Wednesday, January 14, 2015

Four Taps

So we learned about the "Four Taps," Lion City's four sources of water.

It's an admirable, and I might add enviable, state of affairs for a small country.

  • Tap#1 is natural rainfall, which if I heard correctly, amounts to about eight feet annually in this tropical locale. Rainfall catchments comprise a large percentage of the island, and the Marina Barrage allows fresh river water to be retained when appropriate or pumped into the sea when necessary (e.g., for flood control). The barrage keeps saltwater out, so the marina went from salty to brackish to fresh within two years of its implementation. Amazing.
  • Tap#2 is "New Water," modeled on Orange County California's waste water recycling program. As the man says, judge our water as we would like to be judged: By our quality, not by our history.  Heh. I wonder how often he gets to use that line?
  • Tap #3 is simply imported water. 
  • Tap #4 is desalinated water, produced via reverse osmosis. Pricey, but an important factor for national security.

Interestingly, our host described reclaimed/R.O. water that is "too clean to drink." This is not an uncommon experience, and many people will relate to an unpleasant experience of drinking distilled or boiled water. Ions, dissolved solids and dissolved gasses all contribute to what we generally don't recognize as the 'taste' of water. They actually add salts and ions back into the water to make it more palatable. (1)

I asked if any brewers in Lion City were using "New Water," and he said no, at least not directly (much of it goes back into the municipal supply to commingle with Taps #1 and #3). Not a snarky question nor a stupid one, because controlling the ions et cetera in the incoming water is probably the single most important step of brewing good beer.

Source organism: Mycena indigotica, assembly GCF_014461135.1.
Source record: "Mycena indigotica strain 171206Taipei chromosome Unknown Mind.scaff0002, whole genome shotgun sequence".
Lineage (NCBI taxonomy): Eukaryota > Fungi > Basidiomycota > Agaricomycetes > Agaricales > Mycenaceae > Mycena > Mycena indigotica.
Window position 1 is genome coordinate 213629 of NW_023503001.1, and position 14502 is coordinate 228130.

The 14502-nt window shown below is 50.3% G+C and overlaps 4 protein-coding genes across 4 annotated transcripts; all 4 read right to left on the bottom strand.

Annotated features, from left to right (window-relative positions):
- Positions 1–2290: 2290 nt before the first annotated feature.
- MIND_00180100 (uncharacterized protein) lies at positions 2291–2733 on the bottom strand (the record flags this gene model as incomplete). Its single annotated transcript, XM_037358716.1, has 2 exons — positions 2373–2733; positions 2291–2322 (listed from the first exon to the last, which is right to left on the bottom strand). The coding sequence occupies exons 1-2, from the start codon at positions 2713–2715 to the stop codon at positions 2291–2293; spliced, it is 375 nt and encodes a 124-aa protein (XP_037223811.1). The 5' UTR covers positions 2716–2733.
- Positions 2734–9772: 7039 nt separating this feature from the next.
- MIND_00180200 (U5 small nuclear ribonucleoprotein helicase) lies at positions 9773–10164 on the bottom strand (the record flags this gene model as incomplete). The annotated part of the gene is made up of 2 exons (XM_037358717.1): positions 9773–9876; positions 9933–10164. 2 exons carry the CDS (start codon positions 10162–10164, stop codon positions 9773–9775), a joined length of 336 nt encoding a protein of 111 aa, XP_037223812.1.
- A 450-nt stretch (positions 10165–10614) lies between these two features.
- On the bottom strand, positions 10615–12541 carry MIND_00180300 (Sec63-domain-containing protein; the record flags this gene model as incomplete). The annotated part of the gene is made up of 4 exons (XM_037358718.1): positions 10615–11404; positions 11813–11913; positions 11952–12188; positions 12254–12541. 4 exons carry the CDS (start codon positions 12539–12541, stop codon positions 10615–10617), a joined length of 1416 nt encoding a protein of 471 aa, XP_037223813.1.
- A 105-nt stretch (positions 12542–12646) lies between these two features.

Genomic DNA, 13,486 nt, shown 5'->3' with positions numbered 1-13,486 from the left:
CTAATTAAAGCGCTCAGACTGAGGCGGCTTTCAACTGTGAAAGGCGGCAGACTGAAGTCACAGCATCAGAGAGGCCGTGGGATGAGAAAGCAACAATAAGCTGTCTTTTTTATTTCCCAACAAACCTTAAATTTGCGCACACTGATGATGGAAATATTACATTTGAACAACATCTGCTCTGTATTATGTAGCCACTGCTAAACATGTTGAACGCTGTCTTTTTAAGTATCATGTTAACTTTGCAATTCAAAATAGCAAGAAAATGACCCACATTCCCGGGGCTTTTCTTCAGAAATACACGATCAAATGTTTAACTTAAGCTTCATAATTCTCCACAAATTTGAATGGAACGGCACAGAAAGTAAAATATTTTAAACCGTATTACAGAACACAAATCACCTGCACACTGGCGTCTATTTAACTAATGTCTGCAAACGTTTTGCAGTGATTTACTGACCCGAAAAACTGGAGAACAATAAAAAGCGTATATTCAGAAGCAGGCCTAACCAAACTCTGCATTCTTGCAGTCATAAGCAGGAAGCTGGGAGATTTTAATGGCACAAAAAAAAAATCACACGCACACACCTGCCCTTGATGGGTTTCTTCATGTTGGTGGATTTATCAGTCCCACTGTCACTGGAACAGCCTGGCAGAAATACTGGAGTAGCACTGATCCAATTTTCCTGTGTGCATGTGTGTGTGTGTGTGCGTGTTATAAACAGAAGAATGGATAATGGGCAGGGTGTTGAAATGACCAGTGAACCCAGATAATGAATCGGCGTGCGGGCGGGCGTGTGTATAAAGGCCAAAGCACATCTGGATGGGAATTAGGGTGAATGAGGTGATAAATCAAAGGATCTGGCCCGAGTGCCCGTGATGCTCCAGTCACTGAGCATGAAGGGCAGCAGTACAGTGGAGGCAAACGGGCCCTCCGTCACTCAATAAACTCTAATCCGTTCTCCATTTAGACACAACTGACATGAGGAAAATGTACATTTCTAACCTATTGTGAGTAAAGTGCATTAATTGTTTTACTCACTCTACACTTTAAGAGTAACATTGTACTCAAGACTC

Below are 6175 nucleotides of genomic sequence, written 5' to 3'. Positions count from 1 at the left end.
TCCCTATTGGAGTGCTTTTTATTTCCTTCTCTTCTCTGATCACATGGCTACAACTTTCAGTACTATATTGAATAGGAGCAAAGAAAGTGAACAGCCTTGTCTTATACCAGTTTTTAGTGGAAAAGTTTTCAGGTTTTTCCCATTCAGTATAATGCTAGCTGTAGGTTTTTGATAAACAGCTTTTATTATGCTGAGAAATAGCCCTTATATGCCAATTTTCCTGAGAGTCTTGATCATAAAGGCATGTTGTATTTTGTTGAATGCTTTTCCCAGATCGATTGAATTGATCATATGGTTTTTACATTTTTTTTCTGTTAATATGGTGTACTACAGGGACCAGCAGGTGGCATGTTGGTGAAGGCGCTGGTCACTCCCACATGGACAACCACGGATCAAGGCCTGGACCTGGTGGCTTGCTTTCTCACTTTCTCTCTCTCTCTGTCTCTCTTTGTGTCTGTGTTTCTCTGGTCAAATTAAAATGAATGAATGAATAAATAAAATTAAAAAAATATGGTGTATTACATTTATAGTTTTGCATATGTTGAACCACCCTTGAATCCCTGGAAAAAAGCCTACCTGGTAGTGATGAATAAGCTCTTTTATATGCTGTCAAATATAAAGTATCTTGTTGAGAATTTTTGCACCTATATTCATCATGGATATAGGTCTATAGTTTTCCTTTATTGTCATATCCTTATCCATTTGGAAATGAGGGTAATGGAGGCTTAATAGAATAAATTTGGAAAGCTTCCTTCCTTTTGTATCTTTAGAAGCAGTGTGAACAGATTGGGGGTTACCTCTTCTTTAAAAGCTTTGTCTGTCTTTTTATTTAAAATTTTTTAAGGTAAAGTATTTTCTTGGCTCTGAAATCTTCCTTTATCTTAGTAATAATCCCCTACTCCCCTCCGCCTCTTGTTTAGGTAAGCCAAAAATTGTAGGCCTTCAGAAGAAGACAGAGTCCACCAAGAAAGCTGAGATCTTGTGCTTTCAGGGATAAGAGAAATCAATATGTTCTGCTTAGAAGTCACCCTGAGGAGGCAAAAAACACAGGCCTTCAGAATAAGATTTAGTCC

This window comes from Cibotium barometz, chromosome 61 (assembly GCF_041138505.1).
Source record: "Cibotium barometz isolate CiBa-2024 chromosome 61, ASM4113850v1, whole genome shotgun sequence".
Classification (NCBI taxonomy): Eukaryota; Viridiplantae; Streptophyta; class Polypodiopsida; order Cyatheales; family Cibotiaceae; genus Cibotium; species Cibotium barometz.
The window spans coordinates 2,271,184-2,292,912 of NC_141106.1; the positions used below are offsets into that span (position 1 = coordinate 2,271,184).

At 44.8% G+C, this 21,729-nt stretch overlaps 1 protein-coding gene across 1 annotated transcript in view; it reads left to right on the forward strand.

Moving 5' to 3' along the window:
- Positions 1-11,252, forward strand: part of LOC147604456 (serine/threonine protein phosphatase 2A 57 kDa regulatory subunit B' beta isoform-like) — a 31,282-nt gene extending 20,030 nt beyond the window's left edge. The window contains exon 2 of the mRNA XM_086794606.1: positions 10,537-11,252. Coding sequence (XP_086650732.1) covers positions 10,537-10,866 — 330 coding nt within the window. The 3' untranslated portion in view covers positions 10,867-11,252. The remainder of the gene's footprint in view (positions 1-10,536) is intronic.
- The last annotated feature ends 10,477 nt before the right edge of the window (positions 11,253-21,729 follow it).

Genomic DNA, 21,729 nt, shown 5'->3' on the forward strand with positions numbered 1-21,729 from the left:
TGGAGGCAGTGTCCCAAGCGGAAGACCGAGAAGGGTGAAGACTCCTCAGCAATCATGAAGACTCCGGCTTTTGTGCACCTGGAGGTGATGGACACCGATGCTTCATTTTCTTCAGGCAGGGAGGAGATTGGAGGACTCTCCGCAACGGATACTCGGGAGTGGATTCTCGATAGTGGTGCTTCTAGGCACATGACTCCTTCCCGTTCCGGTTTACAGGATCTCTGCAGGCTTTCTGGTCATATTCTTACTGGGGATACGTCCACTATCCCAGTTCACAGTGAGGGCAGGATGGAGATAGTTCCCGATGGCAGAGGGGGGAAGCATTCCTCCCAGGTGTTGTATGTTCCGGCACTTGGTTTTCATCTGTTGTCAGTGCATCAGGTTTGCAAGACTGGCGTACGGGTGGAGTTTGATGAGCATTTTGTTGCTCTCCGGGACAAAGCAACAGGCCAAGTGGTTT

Most of the great English breweries get the character of their finished product from sulfate ions picked up from the chalky soil. Guinness (if I recall correctly) get some of its distinctive flavor from carbonate ions. Anheuser-Busch chose St. Louis for their flagship brewery because, believe it or not, the Mississippi River naturally has the ions appropriate for a czech pilzen style of lager. A-B (or whoever the hell the corporate entity behind the label is this morning) goes to great lengths to recreate that water profile in their breweries around the U.S.

So it's not entirely unreasonable that some enterprising brewmaster would look at a dedicated supply of custom-tailored water as their primary feedstock. We use engineered grains; why not engineered water? And the marketing campaigns for beers brewed with "New Water?" They practically write themselves!

PS: Speaking of imported beers, you should try this great import they have here: It's called "Bud Lite!"

(1) I think I read that someplace.

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